If you've been on the internet for a while you are probably familiar with 'Turing tests' on various websites: little challenges to prove you are an actual human interacting with a site and not a bot intent on spamming a comment form or on the prowl for personal data. Most of these puzzles take the form of a sequence of blurred letters and/or numbers that have to be correctly identified as this is something humans are (still) a lot better at than computers.
Such a test is often called a CAPTCHA, which the official CAPTCHA site used to define as:
The term CAPTCHA (for Completely Automated Public Turing Test To Tell Computers and Humans Apart) was coined in 2000 by Luis von Ahn, Manuel Blum, Nicholas Hopper and John Langford of Carnegie Mellon University.
In recent years one of the more popular CAPTCHA systems in use has been Google's reCAPTCHA, which uses several advanced techniques to pre-screen website visitors before deciding which test to show them. A first time visitor coming from a suspicious IP address with an unknown browser is much more likely to be challenged with a somewhat difficult puzzle as opposed to a return visitor coming from a known 'good' IP address. The net result of this is that 'trustworthy' visitors usually get presented with this very simple challenge by the reCAPTCHA system: simply tick the box.
Analyzing mouse movements in combination with the other cues is usually enough proof for the system to accept users are human. And in case of doubt the system simply throws up a more difficult additional challenge.
In practice this is more than enough to keep out most bots, although there are exceptions as this video proves:
But joking aside: one side-effect of the popularity of reCAPTCHA is that users have gotten used to mindlessly clicking the checkbox if they want to access 'protected' features of a website. And now scammers are abusing this learned behaviour.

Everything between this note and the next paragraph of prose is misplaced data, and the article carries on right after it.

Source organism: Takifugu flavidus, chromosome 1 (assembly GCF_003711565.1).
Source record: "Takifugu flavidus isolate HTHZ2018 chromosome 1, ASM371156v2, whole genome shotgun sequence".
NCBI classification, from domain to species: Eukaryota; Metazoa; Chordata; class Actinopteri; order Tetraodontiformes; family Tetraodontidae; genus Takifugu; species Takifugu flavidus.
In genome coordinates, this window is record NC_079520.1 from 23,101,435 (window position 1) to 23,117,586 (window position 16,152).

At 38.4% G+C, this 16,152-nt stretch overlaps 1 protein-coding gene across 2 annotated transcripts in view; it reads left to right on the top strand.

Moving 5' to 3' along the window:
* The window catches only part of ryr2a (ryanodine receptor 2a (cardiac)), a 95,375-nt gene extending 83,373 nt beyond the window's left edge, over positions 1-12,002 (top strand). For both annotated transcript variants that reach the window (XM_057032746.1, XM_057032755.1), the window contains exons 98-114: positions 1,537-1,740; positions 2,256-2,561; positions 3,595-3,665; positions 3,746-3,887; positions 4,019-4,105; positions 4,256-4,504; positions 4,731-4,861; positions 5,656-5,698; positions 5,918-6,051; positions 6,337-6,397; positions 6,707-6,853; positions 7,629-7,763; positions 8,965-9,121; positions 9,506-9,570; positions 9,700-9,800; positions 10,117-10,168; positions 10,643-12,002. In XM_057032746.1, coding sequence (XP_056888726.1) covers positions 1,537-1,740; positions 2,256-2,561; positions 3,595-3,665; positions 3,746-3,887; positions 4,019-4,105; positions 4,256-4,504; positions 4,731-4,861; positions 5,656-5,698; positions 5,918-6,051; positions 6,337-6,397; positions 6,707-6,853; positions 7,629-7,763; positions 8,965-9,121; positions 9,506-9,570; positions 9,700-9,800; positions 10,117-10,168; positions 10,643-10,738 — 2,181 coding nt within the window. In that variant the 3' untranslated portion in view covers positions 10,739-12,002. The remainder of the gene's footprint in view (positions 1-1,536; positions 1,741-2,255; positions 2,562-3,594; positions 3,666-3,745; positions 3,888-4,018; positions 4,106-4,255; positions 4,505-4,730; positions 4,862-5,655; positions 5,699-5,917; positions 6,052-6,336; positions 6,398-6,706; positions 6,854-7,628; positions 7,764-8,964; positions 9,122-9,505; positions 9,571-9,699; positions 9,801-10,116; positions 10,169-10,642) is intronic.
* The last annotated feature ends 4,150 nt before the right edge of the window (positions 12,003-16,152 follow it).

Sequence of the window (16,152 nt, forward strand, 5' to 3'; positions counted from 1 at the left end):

Back in March 2017 we first reported about a celebrity death hoax involving British actor Rowan Atkinson (a.k.a. Mr. Bean), followed a few months later by a second one and then over the summer another one involving Dwayne "The Rock" Johnson. All three hoaxes involved website visitors being lured in via Facebook posts to watch a video which would cut out after two seconds after which a prompt followed to share the video to continue watching. The actual URL being shared was varied slightly each time in order to mislead Facebook's anti-spam measures. And of course the videos turned out to be fake and the websites on which they were hosted were filled to the brim with popup ads and other nasty forms of advertising.
And now it seems the same people are back with a new scammy website. Only instead of using a fake death they have now jumped on an existing viral media bandwagon by coopting the "Fire Noodle Challenge" which was a social media phenomenon in 2015 originally hailing from Korea. According to Wikipedia:
Buldak Bokkeum Myeon became famous due to the Fire Noodle Challenge, a viral challenge where people film themselves attempting to complete a bowl of Buldak Bokkeum Myeon.
The article/website the hoaxers are spreading (archived here) appears to promote one of the many 'spicy noodle challenge' videos out there on YouTube but guess what pops up after two seconds of watching:
Indeed: a fake McAfee message and a fake reCAPTCHA checkbox. Clicking either one (or the Facebook sharing button) brings up a Facebook share dialog to share a version of the video on a slightly modified URL along with the hashtag #BewareOfKillerSpicyNoddles. And yes, there are lots of ads popping up all over the place.
So is this fake news? Not really. But definitely a deceptive way to get more shares/likes out of a video in order to make money from advertising. And the first time I've seen user familiarity with Google's reCAPTCHA being abused in this way.
What will they think of next?